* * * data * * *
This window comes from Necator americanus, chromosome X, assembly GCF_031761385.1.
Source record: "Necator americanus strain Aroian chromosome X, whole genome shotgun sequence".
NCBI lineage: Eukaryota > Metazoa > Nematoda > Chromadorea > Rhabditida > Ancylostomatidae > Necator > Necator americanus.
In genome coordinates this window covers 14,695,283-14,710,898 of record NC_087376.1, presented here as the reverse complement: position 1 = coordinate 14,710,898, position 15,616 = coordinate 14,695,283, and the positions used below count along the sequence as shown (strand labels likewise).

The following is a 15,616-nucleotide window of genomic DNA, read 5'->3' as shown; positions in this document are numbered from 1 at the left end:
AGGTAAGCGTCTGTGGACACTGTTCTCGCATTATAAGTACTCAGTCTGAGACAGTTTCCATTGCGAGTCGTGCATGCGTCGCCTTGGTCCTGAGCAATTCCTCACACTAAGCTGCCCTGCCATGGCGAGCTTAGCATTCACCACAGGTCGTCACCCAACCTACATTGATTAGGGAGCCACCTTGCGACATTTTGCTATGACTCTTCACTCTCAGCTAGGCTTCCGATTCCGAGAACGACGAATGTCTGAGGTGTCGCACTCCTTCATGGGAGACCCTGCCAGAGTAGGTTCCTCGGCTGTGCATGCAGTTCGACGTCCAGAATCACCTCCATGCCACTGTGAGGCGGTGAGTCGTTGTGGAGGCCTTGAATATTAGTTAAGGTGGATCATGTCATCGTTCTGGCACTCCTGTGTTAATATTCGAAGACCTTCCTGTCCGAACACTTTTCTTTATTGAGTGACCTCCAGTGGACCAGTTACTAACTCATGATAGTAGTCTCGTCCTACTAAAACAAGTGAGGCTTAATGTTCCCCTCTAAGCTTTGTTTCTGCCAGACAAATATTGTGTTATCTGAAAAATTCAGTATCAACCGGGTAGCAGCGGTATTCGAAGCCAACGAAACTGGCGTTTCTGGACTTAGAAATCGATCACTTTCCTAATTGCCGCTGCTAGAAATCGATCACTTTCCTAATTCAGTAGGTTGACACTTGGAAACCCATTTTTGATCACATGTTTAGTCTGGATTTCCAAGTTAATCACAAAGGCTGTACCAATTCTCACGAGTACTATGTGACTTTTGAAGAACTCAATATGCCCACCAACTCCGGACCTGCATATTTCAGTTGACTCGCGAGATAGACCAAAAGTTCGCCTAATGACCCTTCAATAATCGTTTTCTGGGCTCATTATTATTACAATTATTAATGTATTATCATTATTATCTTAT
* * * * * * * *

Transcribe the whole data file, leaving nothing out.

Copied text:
This window comes from Necator americanus, chromosome X, assembly GCF_031761385.1.
Source record: "Necator americanus strain Aroian chromosome X, whole genome shotgun sequence".
NCBI lineage: Eukaryota > Metazoa > Nematoda > Chromadorea > Rhabditida > Ancylostomatidae > Necator > Necator americanus.
In genome coordinates this window covers 14,695,283-14,710,898 of record NC_087376.1, presented here as the reverse complement: position 1 = coordinate 14,710,898, position 15,616 = coordinate 14,695,283, and the positions used below count along the sequence as shown (strand labels likewise).

The following is a 15,616-nucleotide window of genomic DNA, read 5'->3' as shown; positions in this document are numbered from 1 at the left end:
AGGTAAGCGTCTGTGGACACTGTTCTCGCATTATAAGTACTCAGTCTGAGACAGTTTCCATTGCGAGTCGTGCATGCGTCGCCTTGGTCCTGAGCAATTCCTCACACTAAGCTGCCCTGCCATGGCGAGCTTAGCATTCACCACAGGTCGTCACCCAACCTACATTGATTAGGGAGCCACCTTGCGACATTTTGCTATGACTCTTCACTCTCAGCTAGGCTTCCGATTCCGAGAACGACGAATGTCTGAGGTGTCGCACTCCTTCATGGGAGACCCTGCCAGAGTAGGTTCCTCGGCTGTGCATGCAGTTCGACGTCCAGAATCACCTCCATGCCACTGTGAGGCGGTGAGTCGTTGTGGAGGCCTTGAATATTAGTTAAGGTGGATCATGTCATCGTTCTGGCACTCCTGTGTTAATATTCGAAGACCTTCCTGTCCGAACACTTTTCTTTATTGAGTGACCTCCAGTGGACCAGTTACTAACTCATGATAGTAGTCTCGTCCTACTAAAACAAGTGAGGCTTAATGTTCCCCTCTAAGCTTTGTTTCTGCCAGACAAATATTGTGTTATCTGAAAAATTCAGTATCAACCGGGTAGCAGCGGTATTCGAAGCCAACGAAACTGGCGTTTCTGGACTTAGAAATCGATCACTTTCCTAATTGCCGCTGCTAGAAATCGATCACTTTCCTAATTCAGTAGGTTGACACTTGGAAACCCATTTTTGATCACATGTTTAGTCTGGATTTCCAAGTTAATCACAAAGGCTGTACCAATTCTCACGAGTACTATGTGACTTTTGAAGAACTCAATATGCCCACCAACTCCGGACCTGCATATTTCAGTTGACTCGCGAGATAGACCAAAAGTTCGCCTAATGACCCTTCAATAATCGTTTTCTGGGCTCATTATTATTACAATTATTAATGTATTATCATTATTATCTTAT